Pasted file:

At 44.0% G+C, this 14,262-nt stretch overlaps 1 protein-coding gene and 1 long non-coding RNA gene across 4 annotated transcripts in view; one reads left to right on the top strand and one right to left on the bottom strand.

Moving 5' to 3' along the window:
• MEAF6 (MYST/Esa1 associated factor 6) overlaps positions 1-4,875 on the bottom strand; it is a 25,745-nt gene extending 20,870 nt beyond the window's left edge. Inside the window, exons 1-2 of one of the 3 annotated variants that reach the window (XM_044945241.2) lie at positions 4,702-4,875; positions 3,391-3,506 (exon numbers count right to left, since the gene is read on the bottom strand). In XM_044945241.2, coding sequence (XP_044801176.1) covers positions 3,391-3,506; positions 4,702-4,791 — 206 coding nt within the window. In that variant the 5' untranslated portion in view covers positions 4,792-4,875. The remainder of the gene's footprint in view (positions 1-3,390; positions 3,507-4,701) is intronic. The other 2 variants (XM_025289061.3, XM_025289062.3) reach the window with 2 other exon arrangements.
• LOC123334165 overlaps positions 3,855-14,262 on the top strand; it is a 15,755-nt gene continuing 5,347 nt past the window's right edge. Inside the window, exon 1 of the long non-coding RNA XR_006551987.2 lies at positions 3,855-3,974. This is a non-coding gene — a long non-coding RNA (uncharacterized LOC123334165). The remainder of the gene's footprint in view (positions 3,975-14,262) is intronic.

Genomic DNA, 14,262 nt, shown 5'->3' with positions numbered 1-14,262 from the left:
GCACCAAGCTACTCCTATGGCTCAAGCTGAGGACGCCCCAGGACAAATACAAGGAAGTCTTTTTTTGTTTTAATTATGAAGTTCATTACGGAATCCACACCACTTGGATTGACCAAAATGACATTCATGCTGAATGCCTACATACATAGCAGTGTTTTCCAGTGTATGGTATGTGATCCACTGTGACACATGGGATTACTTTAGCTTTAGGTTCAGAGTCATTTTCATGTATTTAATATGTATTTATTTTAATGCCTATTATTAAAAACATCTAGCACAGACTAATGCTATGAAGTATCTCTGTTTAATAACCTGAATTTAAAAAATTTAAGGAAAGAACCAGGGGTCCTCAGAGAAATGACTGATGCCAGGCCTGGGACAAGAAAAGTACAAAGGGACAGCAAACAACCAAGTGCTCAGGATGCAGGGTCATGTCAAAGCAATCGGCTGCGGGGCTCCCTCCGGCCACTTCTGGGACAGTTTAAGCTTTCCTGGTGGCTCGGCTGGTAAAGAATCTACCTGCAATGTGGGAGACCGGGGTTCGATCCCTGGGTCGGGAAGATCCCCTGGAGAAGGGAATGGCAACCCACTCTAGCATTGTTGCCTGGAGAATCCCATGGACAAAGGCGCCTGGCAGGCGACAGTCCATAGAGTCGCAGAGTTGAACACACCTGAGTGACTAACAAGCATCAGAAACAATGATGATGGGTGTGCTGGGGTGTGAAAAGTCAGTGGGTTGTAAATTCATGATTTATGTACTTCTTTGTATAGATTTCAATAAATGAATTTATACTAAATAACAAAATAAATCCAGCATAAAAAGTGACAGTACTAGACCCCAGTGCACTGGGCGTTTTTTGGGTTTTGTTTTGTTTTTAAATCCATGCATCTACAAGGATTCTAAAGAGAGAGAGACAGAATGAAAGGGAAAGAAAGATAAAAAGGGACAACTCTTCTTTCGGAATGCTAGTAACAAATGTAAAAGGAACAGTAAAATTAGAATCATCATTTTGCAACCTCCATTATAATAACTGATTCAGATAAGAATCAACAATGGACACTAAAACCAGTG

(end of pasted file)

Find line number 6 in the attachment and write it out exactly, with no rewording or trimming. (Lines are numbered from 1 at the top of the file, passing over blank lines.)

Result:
GCACCAAGCTACTCCTATGGCTCAAGCTGAGGACGCCCCAGGACAAATACAAGGAAGTCTTTTTTTGTTTTAATTATGAAGTTCATTACGGAATCCACACCACTTGGATTGACCAAAATGACATTCATGCTGAATGCCTACATACATAGCAGTGTTTTCCAGTGTATGGTATGTGATCCACTGTGACACATGGGATTACTTTAGCTTTAGGTTCAGAGTCATTTTCATGTATTTAATATGTATTTATTTTAATGCCTATTATTAAAAACATCTAGCACAGACTAATGCTATGAAGTATCTCTGTTTAATAACCTGAATTTAAAAAATTTAAGGAAAGAACCAGGGGTCCTCAGAGAAATGACTGATGCCAGGCCTGGGACAAGAAAAGTACAAAGGGACAGCAAACAACCAAGTGCTCAGGATGCAGGGTCATGTCAAAGCAATCGGCTGCGGGGCTCCCTCCGGCCACTTCTGGGACAGTTTAAGCTTTCCTGGTGGCTCGGCTGGTAAAGAATCTACCTGCAATGTGGGAGACCGGGGTTCGATCCCTGGGTCGGGAAGATCCCCTGGAGAAGGGAATGGCAACCCACTCTAGCATTGTTGCCTGGAGAATCCCATGGACAAAGGCGCCTGGCAGGCGACAGTCCATAGAGTCGCAGAGTTGAACACACCTGAGTGACTAACAAGCATCAGAAACAATGATGATGGGTGTGCTGGGGTGTGAAAAGTCAGTGGGTTGTAAATTCATGATTTATGTACTTCTTTGTATAGATTTCAATAAATGAATTTATACTAAATAACAAAATAAATCCAGCATAAAAAGTGACAGTACTAGACCCCAGTGCACTGGGCGTTTTTTGGGTTTTGTTTTGTTTTTAAATCCATGCATCTACAAGGATTCTAAAGAGAGAGAGACAGAATGAAAGGGAAAGAAAGATAAAAAGGGACAACTCTTCTTTCGGAATGCTAGTAACAAATGTAAAAGGAACAGTAAAATTAGAATCATCATTTTGCAACCTCCATTATAATAACTGATTCAGATAAGAATCAACAATGGACACTAAAACCAGTG